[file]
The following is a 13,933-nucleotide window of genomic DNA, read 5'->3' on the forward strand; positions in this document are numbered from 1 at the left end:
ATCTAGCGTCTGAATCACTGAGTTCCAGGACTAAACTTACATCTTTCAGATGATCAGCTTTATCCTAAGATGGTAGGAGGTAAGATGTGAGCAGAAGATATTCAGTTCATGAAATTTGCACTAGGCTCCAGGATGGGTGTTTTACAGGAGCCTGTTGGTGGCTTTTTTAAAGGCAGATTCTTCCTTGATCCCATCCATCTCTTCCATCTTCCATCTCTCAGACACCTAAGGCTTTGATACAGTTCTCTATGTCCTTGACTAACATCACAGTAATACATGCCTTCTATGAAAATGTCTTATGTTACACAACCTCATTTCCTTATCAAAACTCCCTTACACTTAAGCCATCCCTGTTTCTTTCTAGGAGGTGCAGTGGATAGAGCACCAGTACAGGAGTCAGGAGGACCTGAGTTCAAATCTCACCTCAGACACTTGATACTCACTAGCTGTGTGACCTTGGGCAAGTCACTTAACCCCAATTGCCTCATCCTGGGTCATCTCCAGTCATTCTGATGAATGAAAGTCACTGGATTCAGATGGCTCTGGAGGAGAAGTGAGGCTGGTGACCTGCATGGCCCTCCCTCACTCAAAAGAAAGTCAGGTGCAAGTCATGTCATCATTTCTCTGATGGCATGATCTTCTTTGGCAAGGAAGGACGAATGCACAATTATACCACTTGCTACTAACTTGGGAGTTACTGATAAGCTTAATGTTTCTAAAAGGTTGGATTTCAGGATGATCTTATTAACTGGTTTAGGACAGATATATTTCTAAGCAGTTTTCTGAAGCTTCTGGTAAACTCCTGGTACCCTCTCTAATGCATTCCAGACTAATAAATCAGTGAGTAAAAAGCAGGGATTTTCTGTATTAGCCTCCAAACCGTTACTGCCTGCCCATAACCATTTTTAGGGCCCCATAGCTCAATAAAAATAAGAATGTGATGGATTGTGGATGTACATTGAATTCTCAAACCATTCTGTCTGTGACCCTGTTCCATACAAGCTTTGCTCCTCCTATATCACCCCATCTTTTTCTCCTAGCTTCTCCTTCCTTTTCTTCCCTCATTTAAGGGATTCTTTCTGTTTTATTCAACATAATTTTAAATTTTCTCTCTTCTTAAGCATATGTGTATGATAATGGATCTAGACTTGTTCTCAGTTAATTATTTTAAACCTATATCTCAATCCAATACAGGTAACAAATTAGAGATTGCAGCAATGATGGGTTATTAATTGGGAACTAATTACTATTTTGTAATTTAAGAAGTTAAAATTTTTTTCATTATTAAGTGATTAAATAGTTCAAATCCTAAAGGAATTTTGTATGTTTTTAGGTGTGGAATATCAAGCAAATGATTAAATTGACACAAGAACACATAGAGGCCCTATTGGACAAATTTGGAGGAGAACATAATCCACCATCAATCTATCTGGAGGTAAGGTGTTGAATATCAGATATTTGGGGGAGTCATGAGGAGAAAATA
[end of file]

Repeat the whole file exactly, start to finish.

The following is a 13,933-nucleotide window of genomic DNA, read 5'->3' on the forward strand; positions in this document are numbered from 1 at the left end:
ATCTAGCGTCTGAATCACTGAGTTCCAGGACTAAACTTACATCTTTCAGATGATCAGCTTTATCCTAAGATGGTAGGAGGTAAGATGTGAGCAGAAGATATTCAGTTCATGAAATTTGCACTAGGCTCCAGGATGGGTGTTTTACAGGAGCCTGTTGGTGGCTTTTTTAAAGGCAGATTCTTCCTTGATCCCATCCATCTCTTCCATCTTCCATCTCTCAGACACCTAAGGCTTTGATACAGTTCTCTATGTCCTTGACTAACATCACAGTAATACATGCCTTCTATGAAAATGTCTTATGTTACACAACCTCATTTCCTTATCAAAACTCCCTTACACTTAAGCCATCCCTGTTTCTTTCTAGGAGGTGCAGTGGATAGAGCACCAGTACAGGAGTCAGGAGGACCTGAGTTCAAATCTCACCTCAGACACTTGATACTCACTAGCTGTGTGACCTTGGGCAAGTCACTTAACCCCAATTGCCTCATCCTGGGTCATCTCCAGTCATTCTGATGAATGAAAGTCACTGGATTCAGATGGCTCTGGAGGAGAAGTGAGGCTGGTGACCTGCATGGCCCTCCCTCACTCAAAAGAAAGTCAGGTGCAAGTCATGTCATCATTTCTCTGATGGCATGATCTTCTTTGGCAAGGAAGGACGAATGCACAATTATACCACTTGCTACTAACTTGGGAGTTACTGATAAGCTTAATGTTTCTAAAAGGTTGGATTTCAGGATGATCTTATTAACTGGTTTAGGACAGATATATTTCTAAGCAGTTTTCTGAAGCTTCTGGTAAACTCCTGGTACCCTCTCTAATGCATTCCAGACTAATAAATCAGTGAGTAAAAAGCAGGGATTTTCTGTATTAGCCTCCAAACCGTTACTGCCTGCCCATAACCATTTTTAGGGCCCCATAGCTCAATAAAAATAAGAATGTGATGGATTGTGGATGTACATTGAATTCTCAAACCATTCTGTCTGTGACCCTGTTCCATACAAGCTTTGCTCCTCCTATATCACCCCATCTTTTTCTCCTAGCTTCTCCTTCCTTTTCTTCCCTCATTTAAGGGATTCTTTCTGTTTTATTCAACATAATTTTAAATTTTCTCTCTTCTTAAGCATATGTGTATGATAATGGATCTAGACTTGTTCTCAGTTAATTATTTTAAACCTATATCTCAATCCAATACAGGTAACAAATTAGAGATTGCAGCAATGATGGGTTATTAATTGGGAACTAATTACTATTTTGTAATTTAAGAAGTTAAAATTTTTTTCATTATTAAGTGATTAAATAGTTCAAATCCTAAAGGAATTTTGTATGTTTTTAGGTGTGGAATATCAAGCAAATGATTAAATTGACACAAGAACACATAGAGGCCCTATTGGACAAATTTGGAGGAGAACATAATCCACCATCAATCTATCTGGAGGTAAGGTGTTGAATATCAGATATTTGGGGGAGTCATGAGGAGAAAATA